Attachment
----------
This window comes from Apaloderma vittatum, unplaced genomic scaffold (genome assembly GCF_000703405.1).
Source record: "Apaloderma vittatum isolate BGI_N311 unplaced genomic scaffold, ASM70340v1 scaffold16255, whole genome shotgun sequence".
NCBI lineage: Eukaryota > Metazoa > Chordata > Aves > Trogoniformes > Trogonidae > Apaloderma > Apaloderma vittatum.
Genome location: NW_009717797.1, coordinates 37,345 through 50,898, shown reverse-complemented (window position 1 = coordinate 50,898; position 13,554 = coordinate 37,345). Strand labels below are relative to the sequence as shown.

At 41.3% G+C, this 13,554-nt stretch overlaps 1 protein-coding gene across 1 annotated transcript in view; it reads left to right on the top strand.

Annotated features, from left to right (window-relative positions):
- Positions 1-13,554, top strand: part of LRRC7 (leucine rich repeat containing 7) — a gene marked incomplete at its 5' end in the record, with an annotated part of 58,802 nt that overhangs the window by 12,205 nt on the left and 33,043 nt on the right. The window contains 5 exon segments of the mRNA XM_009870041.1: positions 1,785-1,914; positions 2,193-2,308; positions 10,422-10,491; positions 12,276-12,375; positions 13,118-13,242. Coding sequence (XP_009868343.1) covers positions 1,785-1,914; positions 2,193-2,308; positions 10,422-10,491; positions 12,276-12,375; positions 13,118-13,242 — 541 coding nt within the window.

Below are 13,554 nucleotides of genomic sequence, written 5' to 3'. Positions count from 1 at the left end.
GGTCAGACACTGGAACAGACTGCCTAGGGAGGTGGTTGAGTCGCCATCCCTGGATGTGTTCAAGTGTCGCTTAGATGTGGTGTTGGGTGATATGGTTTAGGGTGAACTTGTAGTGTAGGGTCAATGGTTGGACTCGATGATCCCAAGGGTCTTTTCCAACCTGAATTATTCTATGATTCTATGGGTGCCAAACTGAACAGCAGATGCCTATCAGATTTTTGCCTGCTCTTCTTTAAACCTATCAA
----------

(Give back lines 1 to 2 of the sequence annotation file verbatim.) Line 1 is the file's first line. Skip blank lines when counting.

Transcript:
This window comes from Apaloderma vittatum, unplaced genomic scaffold (genome assembly GCF_000703405.1).
Source record: "Apaloderma vittatum isolate BGI_N311 unplaced genomic scaffold, ASM70340v1 scaffold16255, whole genome shotgun sequence".